If you haven’t heard about what’s going on in the Texas Legislature right now, let me try to brief you in one sentence: Texas Republicans are trying to pass two bills that would be detrimental to Texas women’s access to obtaining safe, legal abortions by attempting to ram these bills through a special session; pro-choice Texas women and men are doing their best to have their voices heard and to stop these bills from going into play. Here’s an opinion piece I wrote on these bills for L Style G Style a few days ago, if you’re interested in my point of view.
People on both side of the issue gathered together on Thursday, June 20 and held a citizen’s filibuster in the Texas State Affairs committee, where these bills sat before heading back to the House of Representatives for a final vote. Over 700 people showed up and registered, most against the bills. Hundreds gave personal testimonies on the nature of the bills before Rep. Byron Cook shut down the hearing. Everyone there that night left with powerful testimony ringing in their ears; the speech that spoke the loudest to me was that of Ash Hall, a young lesbian activist.
“By the time I made it to the podium, I felt a sense of desperation,” Hall told me via email. “A woman of color testified not long before me, commenting that her community was not well-represented in the room and that she needed to speak … I wanted to be heard. I didn’t have anything written down. I just went up there, stared the representatives in the face and laid it all out there.”
All those who testified that night were limited to three minutes, maximum. I’ll let her testimony speak for itself.
Trigger warning: mentions rape
June 21, 2012 | 2:29 am | House State Affairs Committee | HB 16
“I come before you today with a unique and perhaps unexpected perspective in that I loosely represent the lesbian, gay, bisexual, and transgender community. We are very much affected by this bill [HB 16], as well as the bill preceding it [HB 60] and the one that is to come [SB 5].
We have a plague in this country. We like to point it out in other countries, but it is a problem in this country and in this state. I witnessed it myself in the city of Waco. It’s called corrective rape. In the context of my community, it’s when a straight person decides that they can take it upon themselves to turn a person’s sexual orientation from LGBT to straight by … raping them until the straight person is convinced that they have turned the LGBT person straight.
I wish I was making this up, but it is something that has happened here, and I have been in a position where I have had to defend myself from that. It happened to me when I attended Baylor University for a year, four years ago. I managed to fight this person off, so thankfully I was not raped. But the day that it happened, I realized that I needed to start caring about this issue, about choice, about abortion, about all of this stuff, because if I had gotten pregnant in addition to being a lesbian at a private Christian university, there would have been nobody that I could tell it to within the University. As it was I couldn’t explain that somebody had tried to sexually assault me, because if the school had found out [why he tried to] I would have been expelled. But if I had been pregnant in addition to that, the only hope I would have had would’ve been the Planned Parenthood, or the abortion clinic in Waco, Texas. As it is, we’re looking at a bill that is going to shut down that clinic for sure. I looked it up —Waco’s going to be one of the first ones that crumbles.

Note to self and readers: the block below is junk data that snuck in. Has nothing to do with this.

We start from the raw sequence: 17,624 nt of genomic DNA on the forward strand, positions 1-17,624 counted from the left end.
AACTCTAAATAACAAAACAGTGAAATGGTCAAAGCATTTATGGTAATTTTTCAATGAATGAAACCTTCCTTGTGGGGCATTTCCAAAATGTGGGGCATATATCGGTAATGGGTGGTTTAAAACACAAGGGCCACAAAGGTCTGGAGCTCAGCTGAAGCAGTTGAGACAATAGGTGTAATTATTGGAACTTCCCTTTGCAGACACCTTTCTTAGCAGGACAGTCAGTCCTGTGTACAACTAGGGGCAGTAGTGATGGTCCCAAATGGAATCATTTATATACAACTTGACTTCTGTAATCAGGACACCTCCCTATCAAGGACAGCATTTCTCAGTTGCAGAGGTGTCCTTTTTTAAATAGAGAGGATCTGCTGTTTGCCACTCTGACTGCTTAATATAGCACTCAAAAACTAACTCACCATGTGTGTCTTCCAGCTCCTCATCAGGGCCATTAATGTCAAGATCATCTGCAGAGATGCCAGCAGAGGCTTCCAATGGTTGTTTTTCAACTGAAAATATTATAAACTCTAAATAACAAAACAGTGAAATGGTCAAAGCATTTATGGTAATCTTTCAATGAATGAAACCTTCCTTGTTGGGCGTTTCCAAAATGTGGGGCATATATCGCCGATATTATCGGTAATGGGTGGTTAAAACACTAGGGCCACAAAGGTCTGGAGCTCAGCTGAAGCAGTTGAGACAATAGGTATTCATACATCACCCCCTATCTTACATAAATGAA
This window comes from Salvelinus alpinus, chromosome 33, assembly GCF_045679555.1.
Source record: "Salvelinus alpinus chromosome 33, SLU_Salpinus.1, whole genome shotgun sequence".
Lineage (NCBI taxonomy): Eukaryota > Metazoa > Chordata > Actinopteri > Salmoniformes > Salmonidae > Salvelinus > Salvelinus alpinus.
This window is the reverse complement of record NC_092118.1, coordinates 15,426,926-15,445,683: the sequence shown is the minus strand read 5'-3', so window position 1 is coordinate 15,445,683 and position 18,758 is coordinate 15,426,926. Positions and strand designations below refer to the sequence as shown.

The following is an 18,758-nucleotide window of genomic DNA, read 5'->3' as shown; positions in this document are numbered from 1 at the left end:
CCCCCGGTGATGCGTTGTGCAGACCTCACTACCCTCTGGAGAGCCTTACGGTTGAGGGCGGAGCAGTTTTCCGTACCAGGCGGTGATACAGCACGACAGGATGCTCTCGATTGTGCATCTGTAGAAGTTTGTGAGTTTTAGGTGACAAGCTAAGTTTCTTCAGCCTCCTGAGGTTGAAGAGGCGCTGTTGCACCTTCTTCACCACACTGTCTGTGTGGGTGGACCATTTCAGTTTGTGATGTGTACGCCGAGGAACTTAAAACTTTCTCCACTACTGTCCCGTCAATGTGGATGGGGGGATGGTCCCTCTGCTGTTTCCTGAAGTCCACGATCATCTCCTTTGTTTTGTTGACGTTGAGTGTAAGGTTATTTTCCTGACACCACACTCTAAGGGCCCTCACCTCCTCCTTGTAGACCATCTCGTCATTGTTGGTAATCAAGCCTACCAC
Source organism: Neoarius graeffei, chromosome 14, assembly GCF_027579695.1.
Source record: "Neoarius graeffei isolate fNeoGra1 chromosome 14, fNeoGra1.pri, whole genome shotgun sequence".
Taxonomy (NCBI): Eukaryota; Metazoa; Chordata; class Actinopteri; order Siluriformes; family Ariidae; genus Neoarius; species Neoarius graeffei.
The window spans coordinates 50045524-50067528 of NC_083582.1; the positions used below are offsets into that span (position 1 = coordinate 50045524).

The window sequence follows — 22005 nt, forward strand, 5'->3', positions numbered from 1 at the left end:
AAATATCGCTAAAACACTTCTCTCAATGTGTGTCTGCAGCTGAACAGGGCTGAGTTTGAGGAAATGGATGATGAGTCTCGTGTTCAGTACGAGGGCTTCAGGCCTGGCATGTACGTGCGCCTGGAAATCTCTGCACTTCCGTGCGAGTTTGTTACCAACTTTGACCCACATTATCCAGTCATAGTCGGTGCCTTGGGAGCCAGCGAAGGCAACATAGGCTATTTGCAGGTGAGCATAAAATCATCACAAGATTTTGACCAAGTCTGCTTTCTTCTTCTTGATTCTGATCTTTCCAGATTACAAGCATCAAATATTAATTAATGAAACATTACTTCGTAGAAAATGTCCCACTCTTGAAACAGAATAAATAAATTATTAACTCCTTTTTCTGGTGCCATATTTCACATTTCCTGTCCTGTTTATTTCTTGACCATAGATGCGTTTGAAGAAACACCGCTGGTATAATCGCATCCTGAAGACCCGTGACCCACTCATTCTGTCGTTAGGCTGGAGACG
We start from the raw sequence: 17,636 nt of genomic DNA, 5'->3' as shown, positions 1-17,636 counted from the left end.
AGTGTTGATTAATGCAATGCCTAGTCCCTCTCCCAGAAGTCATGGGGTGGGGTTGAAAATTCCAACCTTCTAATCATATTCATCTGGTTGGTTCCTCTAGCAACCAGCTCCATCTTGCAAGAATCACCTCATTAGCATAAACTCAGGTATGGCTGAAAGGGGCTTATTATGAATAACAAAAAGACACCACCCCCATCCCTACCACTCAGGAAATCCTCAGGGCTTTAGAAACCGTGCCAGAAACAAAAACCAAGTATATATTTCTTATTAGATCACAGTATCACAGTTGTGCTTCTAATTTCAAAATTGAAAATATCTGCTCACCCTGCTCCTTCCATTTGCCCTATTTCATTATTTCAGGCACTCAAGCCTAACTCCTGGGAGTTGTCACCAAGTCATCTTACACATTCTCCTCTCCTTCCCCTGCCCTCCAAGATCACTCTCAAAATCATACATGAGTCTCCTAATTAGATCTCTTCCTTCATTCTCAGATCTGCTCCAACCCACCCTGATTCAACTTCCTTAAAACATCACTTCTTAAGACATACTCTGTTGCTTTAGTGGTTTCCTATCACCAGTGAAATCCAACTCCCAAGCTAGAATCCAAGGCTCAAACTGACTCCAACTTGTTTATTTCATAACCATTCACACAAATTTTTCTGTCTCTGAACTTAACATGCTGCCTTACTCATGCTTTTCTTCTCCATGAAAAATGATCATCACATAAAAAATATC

My community can’t really afford to have bills that limit the way that abortion works in Texas. As it is, if one of us gets pregnant, we have to worry about the fact that we can’t actually get jobs here without worrying about getting fired for being LGBT. We have to worry about the fact that we cannot get married to our partners, so if one of us were to get pregnant somehow or someway, whether it’s rape or on purpose, we do not get the same benefits as straight couples raising children. We have to worry about the fact that, especially for transgender folks in particular, there is still violence against us; so if we try to go through our lives pregnant, and happen to get assaulted, then our unborn children are going to get injured with us.
I don’t really think it matters what sort of time limit you set on when people can and cannot have abortions. The pain of my community combined is so much greater than any pain a clump of cells in someone’s uterus can feel. The last thing we need to worry about at this point is whether or not we can get an abortion if someone correctively rapes us. Not to mention the fact that it’s not just an issue for lesbian and bisexual women in my community; there are also transgender men who are transitioning from female to male. If they’re doing hormone therapy and they become pregnant from corrective rape … that’s lives that could be ruined.
My community can’t afford for this bill to pass. Thank you for hearing me out.”